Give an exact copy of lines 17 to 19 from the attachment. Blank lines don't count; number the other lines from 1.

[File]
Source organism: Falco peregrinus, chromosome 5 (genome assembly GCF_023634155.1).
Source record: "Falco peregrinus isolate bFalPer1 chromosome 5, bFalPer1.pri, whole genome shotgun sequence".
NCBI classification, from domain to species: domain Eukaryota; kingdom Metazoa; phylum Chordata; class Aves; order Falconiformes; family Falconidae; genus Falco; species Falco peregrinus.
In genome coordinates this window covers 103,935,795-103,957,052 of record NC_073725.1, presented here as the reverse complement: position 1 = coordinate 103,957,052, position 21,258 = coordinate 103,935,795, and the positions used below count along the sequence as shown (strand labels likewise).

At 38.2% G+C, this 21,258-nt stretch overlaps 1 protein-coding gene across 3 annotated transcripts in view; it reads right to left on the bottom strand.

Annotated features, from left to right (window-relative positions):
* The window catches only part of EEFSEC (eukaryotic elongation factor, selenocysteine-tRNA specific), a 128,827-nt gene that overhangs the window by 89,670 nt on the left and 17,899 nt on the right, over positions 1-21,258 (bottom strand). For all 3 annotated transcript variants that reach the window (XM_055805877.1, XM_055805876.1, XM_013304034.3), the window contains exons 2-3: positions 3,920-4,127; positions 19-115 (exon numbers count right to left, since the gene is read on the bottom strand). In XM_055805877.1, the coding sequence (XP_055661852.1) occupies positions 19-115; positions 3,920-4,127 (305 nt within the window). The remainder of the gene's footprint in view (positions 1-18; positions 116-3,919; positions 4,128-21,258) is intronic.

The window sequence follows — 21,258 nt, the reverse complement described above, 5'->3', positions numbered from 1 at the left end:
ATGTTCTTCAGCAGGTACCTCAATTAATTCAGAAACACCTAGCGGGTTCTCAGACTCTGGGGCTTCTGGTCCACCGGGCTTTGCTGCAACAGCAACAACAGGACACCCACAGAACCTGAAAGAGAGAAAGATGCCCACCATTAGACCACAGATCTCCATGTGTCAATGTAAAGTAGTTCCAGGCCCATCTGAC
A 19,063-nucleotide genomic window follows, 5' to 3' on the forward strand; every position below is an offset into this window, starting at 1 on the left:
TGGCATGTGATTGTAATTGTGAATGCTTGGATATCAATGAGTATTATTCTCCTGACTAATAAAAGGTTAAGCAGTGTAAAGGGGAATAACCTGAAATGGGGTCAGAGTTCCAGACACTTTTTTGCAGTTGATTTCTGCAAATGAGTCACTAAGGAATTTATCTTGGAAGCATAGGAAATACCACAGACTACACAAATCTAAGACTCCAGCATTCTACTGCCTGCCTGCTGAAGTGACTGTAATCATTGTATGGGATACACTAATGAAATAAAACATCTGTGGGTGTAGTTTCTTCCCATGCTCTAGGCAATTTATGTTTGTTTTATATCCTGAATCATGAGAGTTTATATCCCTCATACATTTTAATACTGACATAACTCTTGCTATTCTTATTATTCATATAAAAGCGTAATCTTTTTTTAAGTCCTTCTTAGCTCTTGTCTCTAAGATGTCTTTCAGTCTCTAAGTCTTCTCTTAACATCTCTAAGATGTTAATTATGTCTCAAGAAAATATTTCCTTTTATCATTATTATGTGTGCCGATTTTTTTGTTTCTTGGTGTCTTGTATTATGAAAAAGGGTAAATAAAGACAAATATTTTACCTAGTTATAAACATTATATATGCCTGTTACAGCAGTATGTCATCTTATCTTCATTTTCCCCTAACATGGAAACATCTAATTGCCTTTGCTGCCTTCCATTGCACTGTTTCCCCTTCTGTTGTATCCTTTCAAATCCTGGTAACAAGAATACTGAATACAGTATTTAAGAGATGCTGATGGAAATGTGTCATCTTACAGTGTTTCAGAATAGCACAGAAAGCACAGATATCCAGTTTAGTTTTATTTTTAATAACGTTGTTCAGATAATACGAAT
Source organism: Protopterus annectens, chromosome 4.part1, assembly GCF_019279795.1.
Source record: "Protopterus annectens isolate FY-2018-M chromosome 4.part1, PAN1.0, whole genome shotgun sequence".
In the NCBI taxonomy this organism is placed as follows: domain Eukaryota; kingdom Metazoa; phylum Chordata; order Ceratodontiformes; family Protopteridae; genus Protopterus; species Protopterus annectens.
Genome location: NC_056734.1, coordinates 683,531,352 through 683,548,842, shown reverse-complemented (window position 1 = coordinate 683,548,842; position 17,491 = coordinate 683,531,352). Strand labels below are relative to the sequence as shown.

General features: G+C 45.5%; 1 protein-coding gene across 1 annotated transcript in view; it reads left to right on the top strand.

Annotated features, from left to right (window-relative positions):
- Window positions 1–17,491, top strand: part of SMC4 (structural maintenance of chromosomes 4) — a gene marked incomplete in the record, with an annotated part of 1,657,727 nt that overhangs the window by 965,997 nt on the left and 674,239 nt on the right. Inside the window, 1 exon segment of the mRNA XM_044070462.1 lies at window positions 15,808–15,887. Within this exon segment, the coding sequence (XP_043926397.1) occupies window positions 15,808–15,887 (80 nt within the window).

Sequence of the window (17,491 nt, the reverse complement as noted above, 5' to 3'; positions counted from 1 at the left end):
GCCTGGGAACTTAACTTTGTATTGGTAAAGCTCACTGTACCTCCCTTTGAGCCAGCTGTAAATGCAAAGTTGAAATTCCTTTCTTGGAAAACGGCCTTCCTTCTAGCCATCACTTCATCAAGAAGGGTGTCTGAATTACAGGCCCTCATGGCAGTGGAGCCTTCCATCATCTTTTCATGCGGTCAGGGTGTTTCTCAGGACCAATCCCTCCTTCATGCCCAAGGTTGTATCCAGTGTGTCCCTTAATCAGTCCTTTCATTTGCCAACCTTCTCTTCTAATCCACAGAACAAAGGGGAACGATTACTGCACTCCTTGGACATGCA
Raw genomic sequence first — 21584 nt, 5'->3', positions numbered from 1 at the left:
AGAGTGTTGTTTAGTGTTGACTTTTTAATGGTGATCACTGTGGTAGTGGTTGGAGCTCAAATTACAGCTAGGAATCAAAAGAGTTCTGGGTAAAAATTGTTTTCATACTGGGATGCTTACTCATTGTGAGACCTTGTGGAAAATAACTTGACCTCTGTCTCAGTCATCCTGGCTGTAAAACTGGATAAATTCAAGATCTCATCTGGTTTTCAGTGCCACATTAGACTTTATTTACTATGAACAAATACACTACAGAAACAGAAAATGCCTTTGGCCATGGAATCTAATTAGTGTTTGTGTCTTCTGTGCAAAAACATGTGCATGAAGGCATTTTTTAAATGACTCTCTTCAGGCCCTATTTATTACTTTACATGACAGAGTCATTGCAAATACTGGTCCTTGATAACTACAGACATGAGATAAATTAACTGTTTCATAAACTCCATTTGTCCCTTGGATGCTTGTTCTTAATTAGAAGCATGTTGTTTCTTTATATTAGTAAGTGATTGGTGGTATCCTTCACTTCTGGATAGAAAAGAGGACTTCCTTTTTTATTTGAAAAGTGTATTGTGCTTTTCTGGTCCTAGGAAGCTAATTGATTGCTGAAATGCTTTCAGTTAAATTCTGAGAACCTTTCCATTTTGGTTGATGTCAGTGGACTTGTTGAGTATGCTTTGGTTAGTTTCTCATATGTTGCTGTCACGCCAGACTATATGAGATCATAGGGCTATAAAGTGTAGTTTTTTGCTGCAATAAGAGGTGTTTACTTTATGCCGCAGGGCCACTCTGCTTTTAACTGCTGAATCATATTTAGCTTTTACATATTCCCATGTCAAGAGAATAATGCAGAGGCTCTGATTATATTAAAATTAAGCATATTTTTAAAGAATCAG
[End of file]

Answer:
Annotated features, from left to right (window-relative positions):
- Window positions 1–17,491, top strand: part of SMC4 (structural maintenance of chromosomes 4) — a gene marked incomplete in the record, with an annotated part of 1,657,727 nt that overhangs the window by 965,997 nt on the left and 674,239 nt on the right. Inside the window, 1 exon segment of the mRNA XM_044070462.1 lies at window positions 15,808–15,887. Within this exon segment, the coding sequence (XP_043926397.1) occupies window positions 15,808–15,887 (80 nt within the window).

Sequence of the window (17,491 nt, the reverse complement as noted above, 5' to 3'; positions counted from 1 at the left end):